We acknowledge that we live and work on unceded Indigenous territories and we thank the Musqueam, Squamish and Tsleil-Waututh Nations for their hospitality.
A decade ago, the labour historian Paul Buhle suggested in Reviews of American History that graphic novels and non-fiction comics would become an increasingly important medium for the exploration of historical topics. Since then, the publication of graphic histories has only accelerated. Drawn to Change: Graphic Histories of Working-Class Struggle and Storming the Digital Divide: The PovNet Story are two recent examples of this evolving genre that relate to British Columbia. Focused on histories of community organizing and radical politics, these two works excel at using a mixture of visual imagery and written text that is both captivating and intellectually stimulating.
Drawn to Change is an edited collection comprised of nine different graphic histories of working-class activism in Canada from the late nineteenth century to the present day. The people behind Drawn to Change are artists, activists, educators, and academics affiliated with the Graphic History Collective. Specific topics in the book include the Knights of Labour; Indigenous labour organizing; the Industrial Workers of the World; Bill Williamson, the radical photographer and veteran of the On-to-Ottawa Trek and the Spanish Civil War; the 1935 Corbin Miners’ Strike; the feminist labour organizer Madeleine Parent; the Service, Office, and Retail Workers’ Union of Canada; class struggle in 1990s Ontario; and a history of Filipina live-in care workers and their community activism over four decades. The collection also includes short essays that explain and contextualize each graphic history, a preface on the importance of the medium by Paul Buhle, and a bibliography that identifies the secondary and primary sources used in each piece.
Storming the Digital Divide is a smaller work focussing on the origins, activity, and significance of the online communication network, PovNet. Authored by PovNet members Penny Goldsmith and Kara Sievewright, along with additional artwork by Nicole Marie Burton, the work explores the issues confronting anti-poverty activism in British Columbia since the 1970s (although most of the book is focused on the period since the late 1990s), and the communication tools activists have used to confront those issues. While Storming the Digital Divide is a fascinating exploration of anti-poverty activism, it is also a history of technological change and the impact of the internet on community organizing.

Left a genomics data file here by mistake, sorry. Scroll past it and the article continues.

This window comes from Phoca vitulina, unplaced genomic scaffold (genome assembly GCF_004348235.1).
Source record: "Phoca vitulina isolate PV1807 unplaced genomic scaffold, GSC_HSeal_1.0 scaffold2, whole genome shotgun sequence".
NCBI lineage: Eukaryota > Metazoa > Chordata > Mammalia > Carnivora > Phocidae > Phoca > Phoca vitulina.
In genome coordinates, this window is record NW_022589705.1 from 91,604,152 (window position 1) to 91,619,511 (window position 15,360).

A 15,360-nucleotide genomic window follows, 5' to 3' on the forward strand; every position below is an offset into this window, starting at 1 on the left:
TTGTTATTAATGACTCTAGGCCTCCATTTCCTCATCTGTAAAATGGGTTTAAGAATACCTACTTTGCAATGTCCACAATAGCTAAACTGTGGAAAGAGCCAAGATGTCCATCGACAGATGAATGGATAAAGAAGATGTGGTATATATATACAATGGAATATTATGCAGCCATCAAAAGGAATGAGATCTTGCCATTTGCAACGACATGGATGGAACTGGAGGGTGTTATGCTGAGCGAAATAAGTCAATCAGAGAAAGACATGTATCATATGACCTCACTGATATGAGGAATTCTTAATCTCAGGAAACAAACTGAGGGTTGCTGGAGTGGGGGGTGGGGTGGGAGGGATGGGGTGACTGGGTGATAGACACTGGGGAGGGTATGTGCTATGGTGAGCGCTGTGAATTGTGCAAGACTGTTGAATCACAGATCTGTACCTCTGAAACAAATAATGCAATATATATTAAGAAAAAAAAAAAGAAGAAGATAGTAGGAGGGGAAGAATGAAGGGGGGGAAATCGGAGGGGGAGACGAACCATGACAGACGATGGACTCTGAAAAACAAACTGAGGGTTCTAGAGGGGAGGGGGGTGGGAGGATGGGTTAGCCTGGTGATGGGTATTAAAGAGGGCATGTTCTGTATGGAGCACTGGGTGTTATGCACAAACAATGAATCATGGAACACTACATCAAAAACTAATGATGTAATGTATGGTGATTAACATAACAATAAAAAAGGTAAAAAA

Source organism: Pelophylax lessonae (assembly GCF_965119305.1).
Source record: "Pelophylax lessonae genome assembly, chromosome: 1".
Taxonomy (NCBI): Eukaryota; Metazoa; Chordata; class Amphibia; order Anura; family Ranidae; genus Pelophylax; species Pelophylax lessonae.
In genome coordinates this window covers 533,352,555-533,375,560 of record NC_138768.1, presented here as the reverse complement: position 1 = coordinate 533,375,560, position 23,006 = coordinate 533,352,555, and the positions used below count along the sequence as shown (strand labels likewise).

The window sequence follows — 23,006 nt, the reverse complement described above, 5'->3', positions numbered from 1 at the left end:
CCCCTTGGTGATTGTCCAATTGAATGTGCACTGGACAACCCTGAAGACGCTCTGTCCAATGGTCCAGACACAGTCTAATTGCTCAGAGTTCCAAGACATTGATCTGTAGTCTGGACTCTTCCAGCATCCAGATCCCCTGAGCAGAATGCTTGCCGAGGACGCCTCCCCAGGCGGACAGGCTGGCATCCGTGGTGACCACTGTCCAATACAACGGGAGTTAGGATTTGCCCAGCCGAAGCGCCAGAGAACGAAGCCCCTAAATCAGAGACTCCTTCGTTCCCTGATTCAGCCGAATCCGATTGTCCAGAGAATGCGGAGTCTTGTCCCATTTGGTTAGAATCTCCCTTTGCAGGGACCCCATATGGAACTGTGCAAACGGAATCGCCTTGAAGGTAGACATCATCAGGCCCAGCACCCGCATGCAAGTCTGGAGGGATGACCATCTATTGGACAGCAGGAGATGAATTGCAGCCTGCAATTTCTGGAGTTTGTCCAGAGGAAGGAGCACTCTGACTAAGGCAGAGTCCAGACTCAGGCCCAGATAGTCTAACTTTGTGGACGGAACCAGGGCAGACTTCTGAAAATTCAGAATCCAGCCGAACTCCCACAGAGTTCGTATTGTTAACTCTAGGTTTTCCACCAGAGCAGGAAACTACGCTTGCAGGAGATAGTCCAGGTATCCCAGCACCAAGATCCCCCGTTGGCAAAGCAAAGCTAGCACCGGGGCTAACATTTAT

Although the content and scope of these two works are quite different, they are both excellent examples of the potential of graphic histories of the Left. Activists, students, artists, educators, and others interested in the social history of activism in Canada will find much that is enjoyable and useful within these two works. They are carefully researched and engagingly presented. For a general audience, both works provide beautifully composed stories about the struggle for a more just and equitable world, often in ways that make the connections between past and present abundantly clear.
In addition to these general strengths, I believe that these two works offer something special to teachers who want to address social justice topics in their classrooms. In both cases, the graphic form has the potential to capture student interest and encourage enthusiastic critical engagement in ways that traditional analytical prose often does not. Over the last several years I’ve used a range of graphic histories to teach Canadian history at the university level – including Drawn to Change – and I’ve found these visual narratives to be powerful tools for getting undergraduate students to engage with the political and methodological dynamics of historical representation. When historical narratives are communicated through images – when these interpretations of the past appear on the page as visualized people, objects, and geographical settings – I’ve found that students have a clearer body of evidence through which they can assess the objectives, styles, and implications of a given author’s work. With Drawn to Change in front of us, for instance, I have asked my students: what does resistance to capitalism, colonialism, and patriarchy look like to a given author or authors, and why are those visual choices important? Storming the Digital Divide could beg similar (and different) questions. In my experience, students have enthusiastically taken up such questions in response to graphic histories, with fantastic results. As a result, I see Drawn to Change and Storming the Digital Divide as engaging and inspiring books for scholars and activists, and suggest that instructors will find them particularly useful for engaging students’ developing historical skills and understandings in the classroom too.
Buhle, Paul. 2007. “History and comics.” Reviews of American History 35(2): 315-23.
Drawn to Change: Graphic Histories of Working-Class Struggle
Graphic History Collective, editors
Toronto: Between the Lines, 2016. 208 pp. $29.95 paper.
Storming the Digital Divide: The PovNet Story
Penny Goldsmith and Kara Sievewright
Vancouver: Lazara Press, 2016. 64 pp. $12.95 paper.